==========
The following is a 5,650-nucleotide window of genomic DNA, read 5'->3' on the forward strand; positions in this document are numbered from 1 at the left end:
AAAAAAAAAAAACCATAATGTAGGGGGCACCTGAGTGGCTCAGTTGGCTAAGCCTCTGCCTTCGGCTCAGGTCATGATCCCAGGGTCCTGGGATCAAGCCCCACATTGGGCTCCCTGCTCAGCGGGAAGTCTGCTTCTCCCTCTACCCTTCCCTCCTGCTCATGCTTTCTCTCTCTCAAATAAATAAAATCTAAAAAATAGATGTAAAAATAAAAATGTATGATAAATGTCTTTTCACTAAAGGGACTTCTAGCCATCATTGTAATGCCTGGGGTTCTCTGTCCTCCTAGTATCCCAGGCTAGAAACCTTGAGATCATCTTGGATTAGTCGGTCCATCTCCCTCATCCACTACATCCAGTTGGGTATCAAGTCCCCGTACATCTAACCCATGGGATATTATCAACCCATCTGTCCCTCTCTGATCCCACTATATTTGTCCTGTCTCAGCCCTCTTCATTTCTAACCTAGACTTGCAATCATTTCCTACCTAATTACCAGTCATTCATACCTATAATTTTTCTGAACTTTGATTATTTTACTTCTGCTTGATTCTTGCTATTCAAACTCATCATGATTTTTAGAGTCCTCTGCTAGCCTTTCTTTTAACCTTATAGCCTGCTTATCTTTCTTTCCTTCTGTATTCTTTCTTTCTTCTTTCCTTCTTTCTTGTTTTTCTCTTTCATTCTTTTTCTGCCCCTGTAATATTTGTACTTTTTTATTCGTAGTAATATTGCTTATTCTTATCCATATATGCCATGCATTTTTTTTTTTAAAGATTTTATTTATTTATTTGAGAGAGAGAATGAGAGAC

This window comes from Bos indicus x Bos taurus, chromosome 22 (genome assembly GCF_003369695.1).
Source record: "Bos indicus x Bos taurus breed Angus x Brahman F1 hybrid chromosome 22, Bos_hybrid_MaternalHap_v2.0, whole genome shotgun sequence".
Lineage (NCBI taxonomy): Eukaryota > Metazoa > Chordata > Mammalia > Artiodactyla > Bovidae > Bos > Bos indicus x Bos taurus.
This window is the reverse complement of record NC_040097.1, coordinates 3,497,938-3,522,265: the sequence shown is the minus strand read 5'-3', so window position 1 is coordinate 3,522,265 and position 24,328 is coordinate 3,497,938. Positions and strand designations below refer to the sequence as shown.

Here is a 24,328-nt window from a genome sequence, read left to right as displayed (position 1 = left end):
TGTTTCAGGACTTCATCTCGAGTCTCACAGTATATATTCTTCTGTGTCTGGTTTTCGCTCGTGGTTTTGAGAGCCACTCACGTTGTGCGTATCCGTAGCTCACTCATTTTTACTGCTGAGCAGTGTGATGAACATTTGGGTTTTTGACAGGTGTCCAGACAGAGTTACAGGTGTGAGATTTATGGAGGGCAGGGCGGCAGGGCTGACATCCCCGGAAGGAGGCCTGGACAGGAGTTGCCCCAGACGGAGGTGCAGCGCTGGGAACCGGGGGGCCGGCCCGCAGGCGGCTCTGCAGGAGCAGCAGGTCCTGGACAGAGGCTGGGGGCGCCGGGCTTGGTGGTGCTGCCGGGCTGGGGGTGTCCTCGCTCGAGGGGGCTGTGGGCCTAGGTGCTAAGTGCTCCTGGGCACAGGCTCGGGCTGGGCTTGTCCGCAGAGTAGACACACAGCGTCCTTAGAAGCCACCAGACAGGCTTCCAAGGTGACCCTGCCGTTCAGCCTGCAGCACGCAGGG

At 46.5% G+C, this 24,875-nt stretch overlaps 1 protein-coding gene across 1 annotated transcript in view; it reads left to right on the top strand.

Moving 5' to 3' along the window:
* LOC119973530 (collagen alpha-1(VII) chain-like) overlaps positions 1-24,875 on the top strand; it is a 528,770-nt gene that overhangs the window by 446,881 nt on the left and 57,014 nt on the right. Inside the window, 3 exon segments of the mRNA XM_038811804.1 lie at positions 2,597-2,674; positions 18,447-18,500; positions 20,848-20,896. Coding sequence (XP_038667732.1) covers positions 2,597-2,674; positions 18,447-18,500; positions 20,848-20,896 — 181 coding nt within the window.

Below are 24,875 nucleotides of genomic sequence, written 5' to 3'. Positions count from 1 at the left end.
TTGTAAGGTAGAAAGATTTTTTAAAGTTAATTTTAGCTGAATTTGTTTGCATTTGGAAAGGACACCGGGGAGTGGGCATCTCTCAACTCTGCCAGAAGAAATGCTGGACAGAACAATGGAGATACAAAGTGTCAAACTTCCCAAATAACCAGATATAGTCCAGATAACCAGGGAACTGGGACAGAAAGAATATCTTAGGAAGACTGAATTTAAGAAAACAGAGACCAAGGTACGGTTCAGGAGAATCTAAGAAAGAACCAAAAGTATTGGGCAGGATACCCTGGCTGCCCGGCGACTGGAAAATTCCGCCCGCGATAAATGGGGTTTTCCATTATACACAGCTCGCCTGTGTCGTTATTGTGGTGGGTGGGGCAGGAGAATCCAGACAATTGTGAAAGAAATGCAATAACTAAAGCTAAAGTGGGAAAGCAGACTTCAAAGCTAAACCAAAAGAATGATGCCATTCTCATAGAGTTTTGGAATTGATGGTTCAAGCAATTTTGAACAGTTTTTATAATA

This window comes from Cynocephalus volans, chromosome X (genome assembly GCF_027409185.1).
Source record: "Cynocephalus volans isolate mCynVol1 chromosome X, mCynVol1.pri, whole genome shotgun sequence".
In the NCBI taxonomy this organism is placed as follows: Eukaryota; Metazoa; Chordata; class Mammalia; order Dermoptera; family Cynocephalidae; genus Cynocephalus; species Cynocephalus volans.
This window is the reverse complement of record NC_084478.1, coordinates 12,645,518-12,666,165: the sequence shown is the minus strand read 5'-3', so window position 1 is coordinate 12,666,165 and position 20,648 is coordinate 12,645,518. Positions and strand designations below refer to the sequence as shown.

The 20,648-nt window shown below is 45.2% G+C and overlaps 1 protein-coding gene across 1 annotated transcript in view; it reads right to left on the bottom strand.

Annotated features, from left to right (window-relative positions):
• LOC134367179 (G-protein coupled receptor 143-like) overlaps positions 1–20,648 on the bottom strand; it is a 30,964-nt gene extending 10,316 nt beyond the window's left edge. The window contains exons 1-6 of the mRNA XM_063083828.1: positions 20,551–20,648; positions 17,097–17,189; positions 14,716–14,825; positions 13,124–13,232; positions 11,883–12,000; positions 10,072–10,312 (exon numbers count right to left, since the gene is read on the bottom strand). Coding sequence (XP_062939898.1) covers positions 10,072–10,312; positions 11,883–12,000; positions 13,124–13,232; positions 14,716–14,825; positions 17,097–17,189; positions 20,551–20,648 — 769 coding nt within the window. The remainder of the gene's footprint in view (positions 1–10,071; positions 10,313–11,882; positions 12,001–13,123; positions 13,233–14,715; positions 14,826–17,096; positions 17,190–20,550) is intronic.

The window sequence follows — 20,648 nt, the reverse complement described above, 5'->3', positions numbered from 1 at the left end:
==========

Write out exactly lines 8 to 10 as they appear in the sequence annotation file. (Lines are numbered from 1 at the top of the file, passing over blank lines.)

TGTTTCAGGACTTCATCTCGAGTCTCACAGTATATATTCTTCTGTGTCTGGTTTTCGCTCGTGGTTTTGAGAGCCACTCACGTTGTGCGTATCCGTAGCTCACTCATTTTTACTGCTGAGCAGTGTGATGAACATTTGGGTTTTTGACAGGTGTCCAGACAGAGTTACAGGTGTGAGATTTATGGAGGGCAGGGCGGCAGGGCTGACATCCCCGGAAGGAGGCCTGGACAGGAGTTGCCCCAGACGGAGGTGCAGCGCTGGGAACCGGGGGGCCGGCCCGCAGGCGGCTCTGCAGGAGCAGCAGGTCCTGGACAGAGGCTGGGGGCGCCGGGCTTGGTGGTGCTGCCGGGCTGGGGGTGTCCTCGCTCGAGGGGGCTGTGGGCCTAGGTGCTAAGTGCTCCTGGGCACAGGCTCGGGCTGGGCTTGTCCGCAGAGTAGACACACAGCGTCCTTAGAAGCCACCAGACAGGCTTCCAAGGTGACCCTGCCGTTCAGCCTGCAGCACGCAGGG

At 46.5% G+C, this 24,875-nt stretch overlaps 1 protein-coding gene across 1 annotated transcript in view; it reads left to right on the top strand.

Moving 5' to 3' along the window: